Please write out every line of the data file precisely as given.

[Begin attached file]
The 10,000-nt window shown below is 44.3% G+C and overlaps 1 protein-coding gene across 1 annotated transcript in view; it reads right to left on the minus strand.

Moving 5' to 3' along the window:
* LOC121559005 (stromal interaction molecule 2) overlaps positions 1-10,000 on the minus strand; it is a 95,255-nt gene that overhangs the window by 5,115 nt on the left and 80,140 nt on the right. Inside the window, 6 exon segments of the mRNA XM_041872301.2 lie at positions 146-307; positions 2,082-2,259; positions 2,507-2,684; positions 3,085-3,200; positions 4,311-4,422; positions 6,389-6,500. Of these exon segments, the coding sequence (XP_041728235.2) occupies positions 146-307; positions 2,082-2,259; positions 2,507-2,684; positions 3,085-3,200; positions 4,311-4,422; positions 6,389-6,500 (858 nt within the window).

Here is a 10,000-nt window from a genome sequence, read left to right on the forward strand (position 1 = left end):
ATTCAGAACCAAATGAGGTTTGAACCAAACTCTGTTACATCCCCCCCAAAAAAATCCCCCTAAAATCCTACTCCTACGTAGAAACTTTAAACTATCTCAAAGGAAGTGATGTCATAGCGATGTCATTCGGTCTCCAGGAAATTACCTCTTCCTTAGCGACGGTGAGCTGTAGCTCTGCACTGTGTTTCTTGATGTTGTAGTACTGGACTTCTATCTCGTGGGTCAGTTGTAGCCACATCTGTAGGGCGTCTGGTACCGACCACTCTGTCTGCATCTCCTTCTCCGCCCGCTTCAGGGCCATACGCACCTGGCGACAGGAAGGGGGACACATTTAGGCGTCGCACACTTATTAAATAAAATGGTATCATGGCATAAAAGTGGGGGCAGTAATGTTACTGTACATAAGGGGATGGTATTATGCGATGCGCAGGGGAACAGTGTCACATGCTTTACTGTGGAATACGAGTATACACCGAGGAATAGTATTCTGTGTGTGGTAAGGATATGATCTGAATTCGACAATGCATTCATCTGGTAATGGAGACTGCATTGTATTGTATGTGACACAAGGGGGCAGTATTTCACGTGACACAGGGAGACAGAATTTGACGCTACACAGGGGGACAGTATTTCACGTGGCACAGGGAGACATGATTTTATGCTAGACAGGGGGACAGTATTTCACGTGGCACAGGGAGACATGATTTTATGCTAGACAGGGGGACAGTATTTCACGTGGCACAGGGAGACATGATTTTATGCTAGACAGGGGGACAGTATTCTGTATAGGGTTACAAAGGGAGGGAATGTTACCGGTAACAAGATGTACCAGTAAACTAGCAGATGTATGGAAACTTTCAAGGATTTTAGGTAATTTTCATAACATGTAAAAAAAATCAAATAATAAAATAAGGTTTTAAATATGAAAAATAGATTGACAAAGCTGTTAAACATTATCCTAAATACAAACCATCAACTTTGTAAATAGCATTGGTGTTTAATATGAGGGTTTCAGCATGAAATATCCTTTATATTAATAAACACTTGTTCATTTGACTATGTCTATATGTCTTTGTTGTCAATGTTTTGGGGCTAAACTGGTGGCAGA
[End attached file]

The 10,000-nt window shown below is 44.3% G+C and overlaps 1 protein-coding gene across 1 annotated transcript in view; it reads right to left on the minus strand.

Moving 5' to 3' along the window:
* LOC121559005 (stromal interaction molecule 2) overlaps positions 1-10,000 on the minus strand; it is a 95,255-nt gene that overhangs the window by 5,115 nt on the left and 80,140 nt on the right. Inside the window, 6 exon segments of the mRNA XM_041872301.2 lie at positions 146-307; positions 2,082-2,259; positions 2,507-2,684; positions 3,085-3,200; positions 4,311-4,422; positions 6,389-6,500. Of these exon segments, the coding sequence (XP_041728235.2) occupies positions 146-307; positions 2,082-2,259; positions 2,507-2,684; positions 3,085-3,200; positions 4,311-4,422; positions 6,389-6,500 (858 nt within the window).

Here is a 10,000-nt window from a genome sequence, read left to right on the forward strand (position 1 = left end):
ATTCAGAACCAAATGAGGTTTGAACCAAACTCTGTTACATCCCCCCCAAAAAAATCCCCCTAAAATCCTACTCCTACGTAGAAACTTTAAACTATCTCAAAGGAAGTGATGTCATAGCGATGTCATTCGGTCTCCAGGAAATTACCTCTTCCTTAGCGACGGTGAGCTGTAGCTCTGCACTGTGTTTCTTGATGTTGTAGTACTGGACTTCTATCTCGTGGGTCAGTTGTAGCCACATCTGTAGGGCGTCTGGTACCGACCACTCTGTCTGCATCTCCTTCTCCGCCCGCTTCAGGGCCATACGCACCTGGCGACAGGAAGGGGGACACATTTAGGCGTCGCACACTTATTAAATAAAATGGTATCATGGCATAAAAGTGGGGGCAGTAATGTTACTGTACATAAGGGGATGGTATTATGCGATGCGCAGGGGAACAGTGTCACATGCTTTACTGTGGAATACGAGTATACACCGAGGAATAGTATTCTGTGTGTGGTAAGGATATGATCTGAATTCGACAATGCATTCATCTGGTAATGGAGACTGCATTGTATTGTATGTGACACAAGGGGGCAGTATTTCACGTGACACAGGGAGACAGAATTTGACGCTACACAGGGGGACAGTATTTCACGTGGCACAGGGAGACATGATTTTATGCTAGACAGGGGGACAGTATTTCACGTGGCACAGGGAGACATGATTTTATGCTAGACAGGGGGACAGTATTTCACGTGGCACAGGGAGACATGATTTTATGCTAGACAGGGGGACAGTATTCTGTATAGGGTTACAAAGGGAGGGAATGTTACCGGTAACAAGATGTACCAGTAAACTAGCAGATGTATGGAAACTTTCAAGGATTTTAGGTAATTTTCATAACATGTAAAAAAAATCAAATAATAAAATAAGGTTTTAAATATGAAAAATAGATTGACAAAGCTGTTAAACATTATCCTAAATACAAACCATCAACTTTGTAAATAGCATTGGTGTTTAATATGAGGGTTTCAGCATGAAATATCCTTTATATTAATAAACACTTGTTCATTTGACTATGTCTATATGTCTTTGTTGTCAATGTTTTGGGGCTAAACTGGTGGCAGA